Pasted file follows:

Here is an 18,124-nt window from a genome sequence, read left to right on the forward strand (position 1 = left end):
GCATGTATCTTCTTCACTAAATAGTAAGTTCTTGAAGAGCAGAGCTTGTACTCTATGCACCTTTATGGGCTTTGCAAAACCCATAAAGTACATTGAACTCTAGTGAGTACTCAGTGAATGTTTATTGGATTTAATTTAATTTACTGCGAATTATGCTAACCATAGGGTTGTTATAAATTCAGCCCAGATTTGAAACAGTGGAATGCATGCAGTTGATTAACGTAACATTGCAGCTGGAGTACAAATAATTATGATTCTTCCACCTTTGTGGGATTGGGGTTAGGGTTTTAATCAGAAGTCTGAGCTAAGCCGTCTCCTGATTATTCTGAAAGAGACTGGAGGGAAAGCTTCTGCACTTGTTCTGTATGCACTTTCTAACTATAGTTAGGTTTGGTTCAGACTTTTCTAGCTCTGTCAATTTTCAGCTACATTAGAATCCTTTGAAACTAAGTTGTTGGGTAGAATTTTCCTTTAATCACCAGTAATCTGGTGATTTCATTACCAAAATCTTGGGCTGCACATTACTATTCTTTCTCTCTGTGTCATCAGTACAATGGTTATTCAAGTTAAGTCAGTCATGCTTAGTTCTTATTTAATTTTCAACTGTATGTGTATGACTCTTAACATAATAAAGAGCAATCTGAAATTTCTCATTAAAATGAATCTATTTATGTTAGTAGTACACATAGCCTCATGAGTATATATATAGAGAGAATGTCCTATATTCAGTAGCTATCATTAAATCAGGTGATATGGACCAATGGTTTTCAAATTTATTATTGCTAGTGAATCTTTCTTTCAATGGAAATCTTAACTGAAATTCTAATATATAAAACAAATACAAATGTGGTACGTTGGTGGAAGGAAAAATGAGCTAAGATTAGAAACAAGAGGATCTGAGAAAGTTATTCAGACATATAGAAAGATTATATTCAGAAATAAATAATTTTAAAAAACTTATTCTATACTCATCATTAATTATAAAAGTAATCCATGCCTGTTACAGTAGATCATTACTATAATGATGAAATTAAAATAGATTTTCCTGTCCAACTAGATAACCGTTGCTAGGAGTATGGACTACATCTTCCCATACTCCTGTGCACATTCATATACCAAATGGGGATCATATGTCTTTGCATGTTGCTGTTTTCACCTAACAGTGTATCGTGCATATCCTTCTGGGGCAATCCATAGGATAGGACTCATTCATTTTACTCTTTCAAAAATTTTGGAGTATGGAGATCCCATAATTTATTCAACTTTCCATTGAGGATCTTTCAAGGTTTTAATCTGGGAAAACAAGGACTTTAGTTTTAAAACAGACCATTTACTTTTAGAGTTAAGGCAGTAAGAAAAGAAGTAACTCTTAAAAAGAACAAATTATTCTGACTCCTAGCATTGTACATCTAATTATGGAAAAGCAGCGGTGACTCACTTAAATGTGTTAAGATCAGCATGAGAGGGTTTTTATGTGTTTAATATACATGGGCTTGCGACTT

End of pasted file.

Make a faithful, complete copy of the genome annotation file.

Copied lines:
Here is an 18,124-nt window from a genome sequence, read left to right on the forward strand (position 1 = left end):
GCATGTATCTTCTTCACTAAATAGTAAGTTCTTGAAGAGCAGAGCTTGTACTCTATGCACCTTTATGGGCTTTGCAAAACCCATAAAGTACATTGAACTCTAGTGAGTACTCAGTGAATGTTTATTGGATTTAATTTAATTTACTGCGAATTATGCTAACCATAGGGTTGTTATAAATTCAGCCCAGATTTGAAACAGTGGAATGCATGCAGTTGATTAACGTAACATTGCAGCTGGAGTACAAATAATTATGATTCTTCCACCTTTGTGGGATTGGGGTTAGGGTTTTAATCAGAAGTCTGAGCTAAGCCGTCTCCTGATTATTCTGAAAGAGACTGGAGGGAAAGCTTCTGCACTTGTTCTGTATGCACTTTCTAACTATAGTTAGGTTTGGTTCAGACTTTTCTAGCTCTGTCAATTTTCAGCTACATTAGAATCCTTTGAAACTAAGTTGTTGGGTAGAATTTTCCTTTAATCACCAGTAATCTGGTGATTTCATTACCAAAATCTTGGGCTGCACATTACTATTCTTTCTCTCTGTGTCATCAGTACAATGGTTATTCAAGTTAAGTCAGTCATGCTTAGTTCTTATTTAATTTTCAACTGTATGTGTATGACTCTTAACATAATAAAGAGCAATCTGAAATTTCTCATTAAAATGAATCTATTTATGTTAGTAGTACACATAGCCTCATGAGTATATATATAGAGAGAATGTCCTATATTCAGTAGCTATCATTAAATCAGGTGATATGGACCAATGGTTTTCAAATTTATTATTGCTAGTGAATCTTTCTTTCAATGGAAATCTTAACTGAAATTCTAATATATAAAACAAATACAAATGTGGTACGTTGGTGGAAGGAAAAATGAGCTAAGATTAGAAACAAGAGGATCTGAGAAAGTTATTCAGACATATAGAAAGATTATATTCAGAAATAAATAATTTTAAAAAACTTATTCTATACTCATCATTAATTATAAAAGTAATCCATGCCTGTTACAGTAGATCATTACTATAATGATGAAATTAAAATAGATTTTCCTGTCCAACTAGATAACCGTTGCTAGGAGTATGGACTACATCTTCCCATACTCCTGTGCACATTCATATACCAAATGGGGATCATATGTCTTTGCATGTTGCTGTTTTCACCTAACAGTGTATCGTGCATATCCTTCTGGGGCAATCCATAGGATAGGACTCATTCATTTTACTCTTTCAAAAATTTTGGAGTATGGAGATCCCATAATTTATTCAACTTTCCATTGAGGATCTTTCAAGGTTTTAATCTGGGAAAACAAGGACTTTAGTTTTAAAACAGACCATTTACTTTTAGAGTTAAGGCAGTAAGAAAAGAAGTAACTCTTAAAAAGAACAAATTATTCTGACTCCTAGCATTGTACATCTAATTATGGAAAAGCAGCGGTGACTCACTTAAATGTGTTAAGATCAGCATGAGAGGGTTTTTATGTGTTTAATATACATGGGCTTGCGACTT